Living with a pair of La Sphère speakers from French maker Cabasse might be a bit creepythey look like giant eyeballs staring at youbut if you can get past that, you're in for a sonic treat. As Michael Fremer concluded in his Stereophile review, "...La Sphère sets new standards, both measurable and audible, for accuracy in the reproduction of music."
The first thing most folks notice is the speaker's spherical enclosure, which obviously gives rise to its name. This shape is inherently rigid, thereby avoiding mechanical vibrations, and it can load a large woofer in a relatively small volume. With no parallel surfaces, there are no standing waves to worry about, and with no sharp edges, there are no diffraction issues throughout the frequency range of human hearing.
The driver compliment is no less innovative. Cabasse has been making coaxial drivers for some time, but this is the first to combine four drivers in a single point-source array. Highs are handled by a 1-inch polyether-dome, horn-loaded tweeter surrounded by a 5-inch P2C-ring midrange and 8-inch Duocell-ring low/mid diaphragm, all of which sits within a structure that provides a highly damped acoustic "lens." This 3-way structure is placed in front of a 22-inch Nomex-honeycomb inverted-dome subwoofer that was specially designed for a spherical enclosure.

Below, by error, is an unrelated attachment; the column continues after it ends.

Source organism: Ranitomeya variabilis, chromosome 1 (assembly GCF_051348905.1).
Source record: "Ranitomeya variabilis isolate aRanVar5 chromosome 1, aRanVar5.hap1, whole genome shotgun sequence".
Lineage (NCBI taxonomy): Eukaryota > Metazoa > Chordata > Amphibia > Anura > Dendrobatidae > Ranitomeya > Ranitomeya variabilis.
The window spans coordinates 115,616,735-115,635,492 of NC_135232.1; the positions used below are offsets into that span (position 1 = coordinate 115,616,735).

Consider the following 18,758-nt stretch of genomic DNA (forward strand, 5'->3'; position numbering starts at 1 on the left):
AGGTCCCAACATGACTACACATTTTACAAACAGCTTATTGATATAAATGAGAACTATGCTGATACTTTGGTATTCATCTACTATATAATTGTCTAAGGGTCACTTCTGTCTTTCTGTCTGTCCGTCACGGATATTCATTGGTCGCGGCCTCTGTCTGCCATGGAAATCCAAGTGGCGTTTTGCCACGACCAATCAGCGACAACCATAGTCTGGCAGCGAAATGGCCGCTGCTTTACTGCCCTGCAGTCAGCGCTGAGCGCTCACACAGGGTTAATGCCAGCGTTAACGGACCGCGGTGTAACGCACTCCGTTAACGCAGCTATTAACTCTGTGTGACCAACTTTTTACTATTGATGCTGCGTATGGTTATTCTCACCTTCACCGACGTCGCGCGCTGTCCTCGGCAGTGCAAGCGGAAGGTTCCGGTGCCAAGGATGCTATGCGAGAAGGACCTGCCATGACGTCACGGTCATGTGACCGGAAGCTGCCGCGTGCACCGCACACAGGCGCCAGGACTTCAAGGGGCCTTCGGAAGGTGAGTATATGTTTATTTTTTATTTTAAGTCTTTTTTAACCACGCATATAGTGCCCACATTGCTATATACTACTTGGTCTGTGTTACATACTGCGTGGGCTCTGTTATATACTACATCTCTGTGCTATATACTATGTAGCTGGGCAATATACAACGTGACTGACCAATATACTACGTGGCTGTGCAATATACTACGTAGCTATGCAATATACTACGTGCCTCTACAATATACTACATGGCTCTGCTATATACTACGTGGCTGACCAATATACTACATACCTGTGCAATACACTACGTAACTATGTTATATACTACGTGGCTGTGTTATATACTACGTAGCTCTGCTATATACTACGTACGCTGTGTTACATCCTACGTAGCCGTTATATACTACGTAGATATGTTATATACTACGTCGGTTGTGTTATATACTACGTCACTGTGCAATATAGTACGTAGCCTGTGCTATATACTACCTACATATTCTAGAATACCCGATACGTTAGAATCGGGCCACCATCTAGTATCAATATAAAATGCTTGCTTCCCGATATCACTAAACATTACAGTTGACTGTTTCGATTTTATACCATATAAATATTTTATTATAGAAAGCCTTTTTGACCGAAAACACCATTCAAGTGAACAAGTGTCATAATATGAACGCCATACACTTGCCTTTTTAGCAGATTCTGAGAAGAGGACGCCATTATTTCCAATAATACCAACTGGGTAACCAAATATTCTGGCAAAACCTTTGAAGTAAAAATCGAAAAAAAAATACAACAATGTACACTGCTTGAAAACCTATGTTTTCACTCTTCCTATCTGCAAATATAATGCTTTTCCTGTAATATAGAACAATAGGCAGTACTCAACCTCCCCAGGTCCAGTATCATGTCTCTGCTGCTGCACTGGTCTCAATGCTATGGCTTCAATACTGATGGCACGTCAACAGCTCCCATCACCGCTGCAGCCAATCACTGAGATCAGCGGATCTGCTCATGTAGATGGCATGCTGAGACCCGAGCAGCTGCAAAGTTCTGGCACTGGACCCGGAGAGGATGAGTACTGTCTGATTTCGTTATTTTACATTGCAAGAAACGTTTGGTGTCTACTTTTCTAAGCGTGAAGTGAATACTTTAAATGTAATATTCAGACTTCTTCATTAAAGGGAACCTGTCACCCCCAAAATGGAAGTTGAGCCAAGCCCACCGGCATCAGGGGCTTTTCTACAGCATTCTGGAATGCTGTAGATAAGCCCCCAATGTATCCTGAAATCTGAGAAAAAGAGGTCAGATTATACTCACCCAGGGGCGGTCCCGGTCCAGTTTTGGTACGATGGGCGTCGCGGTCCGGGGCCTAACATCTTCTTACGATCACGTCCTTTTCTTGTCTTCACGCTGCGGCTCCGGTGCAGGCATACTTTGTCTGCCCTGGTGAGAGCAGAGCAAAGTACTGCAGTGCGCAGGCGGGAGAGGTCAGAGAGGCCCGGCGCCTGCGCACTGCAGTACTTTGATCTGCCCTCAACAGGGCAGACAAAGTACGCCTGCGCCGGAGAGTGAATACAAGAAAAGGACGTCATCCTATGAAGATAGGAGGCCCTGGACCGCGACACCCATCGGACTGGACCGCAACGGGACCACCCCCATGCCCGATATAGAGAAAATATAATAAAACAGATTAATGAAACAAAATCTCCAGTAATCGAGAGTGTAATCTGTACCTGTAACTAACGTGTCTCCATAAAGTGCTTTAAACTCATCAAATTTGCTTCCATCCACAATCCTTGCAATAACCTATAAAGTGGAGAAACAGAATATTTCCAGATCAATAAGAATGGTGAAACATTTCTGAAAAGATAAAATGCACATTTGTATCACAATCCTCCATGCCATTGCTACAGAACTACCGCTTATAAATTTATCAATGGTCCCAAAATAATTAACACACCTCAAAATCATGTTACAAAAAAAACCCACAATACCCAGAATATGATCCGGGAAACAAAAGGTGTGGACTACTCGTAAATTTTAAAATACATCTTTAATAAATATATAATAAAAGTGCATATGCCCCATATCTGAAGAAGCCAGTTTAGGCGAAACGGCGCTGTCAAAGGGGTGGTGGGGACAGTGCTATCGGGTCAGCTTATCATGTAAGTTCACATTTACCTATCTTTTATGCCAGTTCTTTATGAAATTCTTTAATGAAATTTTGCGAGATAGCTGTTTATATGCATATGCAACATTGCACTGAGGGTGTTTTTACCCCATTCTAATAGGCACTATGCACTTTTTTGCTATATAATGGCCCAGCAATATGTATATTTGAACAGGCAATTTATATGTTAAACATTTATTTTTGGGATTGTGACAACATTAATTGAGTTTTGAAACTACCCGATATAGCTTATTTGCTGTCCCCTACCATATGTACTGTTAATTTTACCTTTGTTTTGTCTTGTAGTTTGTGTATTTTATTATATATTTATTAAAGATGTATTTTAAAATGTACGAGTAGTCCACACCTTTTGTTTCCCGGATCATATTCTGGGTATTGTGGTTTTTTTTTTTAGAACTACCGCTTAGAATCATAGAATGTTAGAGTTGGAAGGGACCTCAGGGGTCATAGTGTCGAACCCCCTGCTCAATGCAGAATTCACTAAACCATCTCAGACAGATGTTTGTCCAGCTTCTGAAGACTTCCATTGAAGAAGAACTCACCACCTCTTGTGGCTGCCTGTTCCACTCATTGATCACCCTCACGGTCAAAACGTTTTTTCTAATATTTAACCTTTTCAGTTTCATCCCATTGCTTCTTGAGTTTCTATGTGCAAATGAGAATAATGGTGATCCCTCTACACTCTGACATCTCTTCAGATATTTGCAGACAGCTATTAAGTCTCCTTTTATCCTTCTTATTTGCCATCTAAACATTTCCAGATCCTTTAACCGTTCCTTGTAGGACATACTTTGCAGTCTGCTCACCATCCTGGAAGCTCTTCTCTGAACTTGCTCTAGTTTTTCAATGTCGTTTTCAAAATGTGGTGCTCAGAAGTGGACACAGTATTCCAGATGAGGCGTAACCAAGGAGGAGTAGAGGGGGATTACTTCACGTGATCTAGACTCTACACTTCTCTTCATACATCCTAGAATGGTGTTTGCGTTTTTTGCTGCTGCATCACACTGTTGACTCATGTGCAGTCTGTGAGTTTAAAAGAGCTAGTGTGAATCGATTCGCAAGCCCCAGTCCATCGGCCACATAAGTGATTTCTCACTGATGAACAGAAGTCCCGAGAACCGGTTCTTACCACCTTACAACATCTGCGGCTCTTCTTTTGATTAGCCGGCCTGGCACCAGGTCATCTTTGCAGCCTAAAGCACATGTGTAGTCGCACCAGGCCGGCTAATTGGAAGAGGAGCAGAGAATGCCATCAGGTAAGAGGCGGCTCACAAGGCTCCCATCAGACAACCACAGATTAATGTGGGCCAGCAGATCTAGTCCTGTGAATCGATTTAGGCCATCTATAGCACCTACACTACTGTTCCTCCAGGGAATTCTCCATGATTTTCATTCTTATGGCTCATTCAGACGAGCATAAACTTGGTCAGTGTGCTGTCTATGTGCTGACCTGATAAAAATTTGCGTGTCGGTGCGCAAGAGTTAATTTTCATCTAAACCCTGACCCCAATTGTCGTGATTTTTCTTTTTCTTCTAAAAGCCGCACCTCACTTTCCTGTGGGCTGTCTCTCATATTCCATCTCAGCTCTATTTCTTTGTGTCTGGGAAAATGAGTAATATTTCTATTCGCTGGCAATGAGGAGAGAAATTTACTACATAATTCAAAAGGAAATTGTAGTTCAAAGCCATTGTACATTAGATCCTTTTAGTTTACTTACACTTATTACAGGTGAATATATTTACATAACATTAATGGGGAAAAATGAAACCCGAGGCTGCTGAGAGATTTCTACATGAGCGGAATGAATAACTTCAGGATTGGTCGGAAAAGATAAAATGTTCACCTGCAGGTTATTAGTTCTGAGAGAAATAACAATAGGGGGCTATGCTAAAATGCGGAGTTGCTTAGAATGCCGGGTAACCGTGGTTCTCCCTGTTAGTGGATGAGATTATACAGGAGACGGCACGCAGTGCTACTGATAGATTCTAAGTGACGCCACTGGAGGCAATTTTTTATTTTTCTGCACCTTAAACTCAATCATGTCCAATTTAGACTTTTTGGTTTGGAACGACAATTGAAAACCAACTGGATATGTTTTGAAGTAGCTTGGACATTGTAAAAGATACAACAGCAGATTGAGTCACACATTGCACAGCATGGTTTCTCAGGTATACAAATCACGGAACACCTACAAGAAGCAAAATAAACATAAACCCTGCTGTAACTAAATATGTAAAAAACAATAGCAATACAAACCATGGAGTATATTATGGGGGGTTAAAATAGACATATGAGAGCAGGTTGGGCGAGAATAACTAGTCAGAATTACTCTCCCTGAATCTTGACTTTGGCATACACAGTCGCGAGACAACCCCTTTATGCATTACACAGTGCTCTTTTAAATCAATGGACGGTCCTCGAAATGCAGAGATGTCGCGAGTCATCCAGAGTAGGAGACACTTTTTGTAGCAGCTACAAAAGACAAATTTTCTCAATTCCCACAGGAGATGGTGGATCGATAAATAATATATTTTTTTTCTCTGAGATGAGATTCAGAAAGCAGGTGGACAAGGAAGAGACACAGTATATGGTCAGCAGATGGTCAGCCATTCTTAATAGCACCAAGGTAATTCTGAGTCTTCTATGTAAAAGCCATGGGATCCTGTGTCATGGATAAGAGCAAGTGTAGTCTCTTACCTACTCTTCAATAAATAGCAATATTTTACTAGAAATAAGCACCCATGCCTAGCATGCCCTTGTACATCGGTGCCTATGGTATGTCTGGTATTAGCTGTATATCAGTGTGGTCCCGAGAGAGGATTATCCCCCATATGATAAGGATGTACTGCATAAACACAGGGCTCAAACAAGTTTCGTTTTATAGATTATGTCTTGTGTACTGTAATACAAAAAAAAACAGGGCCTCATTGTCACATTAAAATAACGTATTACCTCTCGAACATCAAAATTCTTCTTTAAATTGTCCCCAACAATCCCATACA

Even though the driver axes are perfectly aligned spatially, some fancy electronics were needed to align them temporally. The result is said to be a true 4-way point source with less than a 2dB variation from the specified on-axis frequency response of 20Hz to 25kHz (3dB) throughout a 60-degree cone centered on the tweeter.
A pair of La Sphère speakers with outboard crossover and DSP costs $140,000, but if you want to include Cabasse's eight monoblock, class D power amps1000W for each woofer and low/mid driver, 300W for each midrange and tweeterthat'll be an extra $25,000. And of course, you need to ignore the sense that someone is watching as you enjoy what Michael Fremer calls "an amazing achievement."